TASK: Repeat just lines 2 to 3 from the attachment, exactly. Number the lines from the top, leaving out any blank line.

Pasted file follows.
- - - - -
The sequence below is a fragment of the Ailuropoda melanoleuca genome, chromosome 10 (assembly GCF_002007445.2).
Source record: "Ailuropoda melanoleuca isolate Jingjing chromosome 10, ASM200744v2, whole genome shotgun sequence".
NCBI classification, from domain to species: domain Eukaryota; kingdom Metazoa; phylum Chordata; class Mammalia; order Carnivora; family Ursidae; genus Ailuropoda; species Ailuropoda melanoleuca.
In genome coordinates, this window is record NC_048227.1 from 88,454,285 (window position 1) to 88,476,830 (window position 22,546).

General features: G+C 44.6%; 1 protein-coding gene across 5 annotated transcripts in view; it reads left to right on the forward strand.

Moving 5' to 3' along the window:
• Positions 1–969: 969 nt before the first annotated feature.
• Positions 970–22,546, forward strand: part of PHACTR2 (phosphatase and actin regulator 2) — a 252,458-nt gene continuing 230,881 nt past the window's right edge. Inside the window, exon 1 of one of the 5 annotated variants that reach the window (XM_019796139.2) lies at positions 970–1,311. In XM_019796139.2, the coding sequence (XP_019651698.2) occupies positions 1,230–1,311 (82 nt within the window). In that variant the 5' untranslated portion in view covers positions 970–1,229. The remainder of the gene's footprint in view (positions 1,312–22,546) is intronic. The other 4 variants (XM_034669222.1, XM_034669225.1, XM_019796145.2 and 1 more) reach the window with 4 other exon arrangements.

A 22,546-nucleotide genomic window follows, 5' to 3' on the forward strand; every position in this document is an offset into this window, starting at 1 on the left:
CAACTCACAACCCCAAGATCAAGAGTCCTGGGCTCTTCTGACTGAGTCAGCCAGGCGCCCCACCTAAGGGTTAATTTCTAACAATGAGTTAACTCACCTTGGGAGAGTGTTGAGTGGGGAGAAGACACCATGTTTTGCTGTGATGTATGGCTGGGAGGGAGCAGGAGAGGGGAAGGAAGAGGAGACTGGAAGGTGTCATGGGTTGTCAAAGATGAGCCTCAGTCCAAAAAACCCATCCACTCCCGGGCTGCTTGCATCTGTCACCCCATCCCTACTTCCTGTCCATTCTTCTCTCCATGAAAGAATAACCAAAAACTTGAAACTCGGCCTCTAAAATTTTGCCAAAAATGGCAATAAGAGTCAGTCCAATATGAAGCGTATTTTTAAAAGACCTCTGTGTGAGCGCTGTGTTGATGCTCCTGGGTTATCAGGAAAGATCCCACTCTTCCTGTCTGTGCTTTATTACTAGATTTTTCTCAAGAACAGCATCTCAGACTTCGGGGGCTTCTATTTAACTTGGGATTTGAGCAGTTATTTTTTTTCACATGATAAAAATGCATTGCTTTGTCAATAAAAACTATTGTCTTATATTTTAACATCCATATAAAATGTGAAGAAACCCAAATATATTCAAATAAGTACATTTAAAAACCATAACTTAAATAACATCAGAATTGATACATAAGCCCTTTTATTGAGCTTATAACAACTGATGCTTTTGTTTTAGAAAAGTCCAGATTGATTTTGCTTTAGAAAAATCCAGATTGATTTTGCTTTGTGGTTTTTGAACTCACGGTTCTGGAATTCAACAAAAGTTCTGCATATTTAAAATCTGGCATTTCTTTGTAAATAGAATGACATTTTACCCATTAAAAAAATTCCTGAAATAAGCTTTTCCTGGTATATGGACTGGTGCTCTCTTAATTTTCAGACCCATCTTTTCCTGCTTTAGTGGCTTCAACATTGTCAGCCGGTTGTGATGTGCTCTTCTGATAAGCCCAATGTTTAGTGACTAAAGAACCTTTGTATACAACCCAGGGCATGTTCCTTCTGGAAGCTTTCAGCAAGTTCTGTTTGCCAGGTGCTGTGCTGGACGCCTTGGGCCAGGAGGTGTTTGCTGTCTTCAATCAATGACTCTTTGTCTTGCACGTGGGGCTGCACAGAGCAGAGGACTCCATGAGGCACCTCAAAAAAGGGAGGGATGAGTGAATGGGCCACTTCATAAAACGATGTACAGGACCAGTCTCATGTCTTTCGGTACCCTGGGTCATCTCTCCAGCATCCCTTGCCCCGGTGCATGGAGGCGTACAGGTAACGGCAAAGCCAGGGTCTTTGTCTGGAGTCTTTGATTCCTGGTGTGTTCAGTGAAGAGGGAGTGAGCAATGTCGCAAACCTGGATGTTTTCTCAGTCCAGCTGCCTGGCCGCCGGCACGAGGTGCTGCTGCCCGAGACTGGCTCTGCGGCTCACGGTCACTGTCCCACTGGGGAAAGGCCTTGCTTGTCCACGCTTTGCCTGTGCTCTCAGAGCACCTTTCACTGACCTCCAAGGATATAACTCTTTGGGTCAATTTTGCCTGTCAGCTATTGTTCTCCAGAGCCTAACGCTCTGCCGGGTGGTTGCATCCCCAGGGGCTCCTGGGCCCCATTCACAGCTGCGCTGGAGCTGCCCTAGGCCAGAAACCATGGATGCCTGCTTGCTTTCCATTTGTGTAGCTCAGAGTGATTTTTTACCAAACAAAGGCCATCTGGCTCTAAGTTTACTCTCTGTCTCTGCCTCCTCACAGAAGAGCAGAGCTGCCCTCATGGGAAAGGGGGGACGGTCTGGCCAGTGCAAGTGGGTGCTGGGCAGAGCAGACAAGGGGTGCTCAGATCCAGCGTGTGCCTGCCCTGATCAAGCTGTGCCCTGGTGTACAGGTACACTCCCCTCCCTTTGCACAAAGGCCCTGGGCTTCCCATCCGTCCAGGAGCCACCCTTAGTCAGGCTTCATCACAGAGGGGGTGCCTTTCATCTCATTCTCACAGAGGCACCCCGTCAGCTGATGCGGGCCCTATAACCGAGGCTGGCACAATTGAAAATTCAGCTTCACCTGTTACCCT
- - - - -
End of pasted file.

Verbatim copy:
Source record: "Ailuropoda melanoleuca isolate Jingjing chromosome 10, ASM200744v2, whole genome shotgun sequence".
NCBI classification, from domain to species: domain Eukaryota; kingdom Metazoa; phylum Chordata; class Mammalia; order Carnivora; family Ursidae; genus Ailuropoda; species Ailuropoda melanoleuca.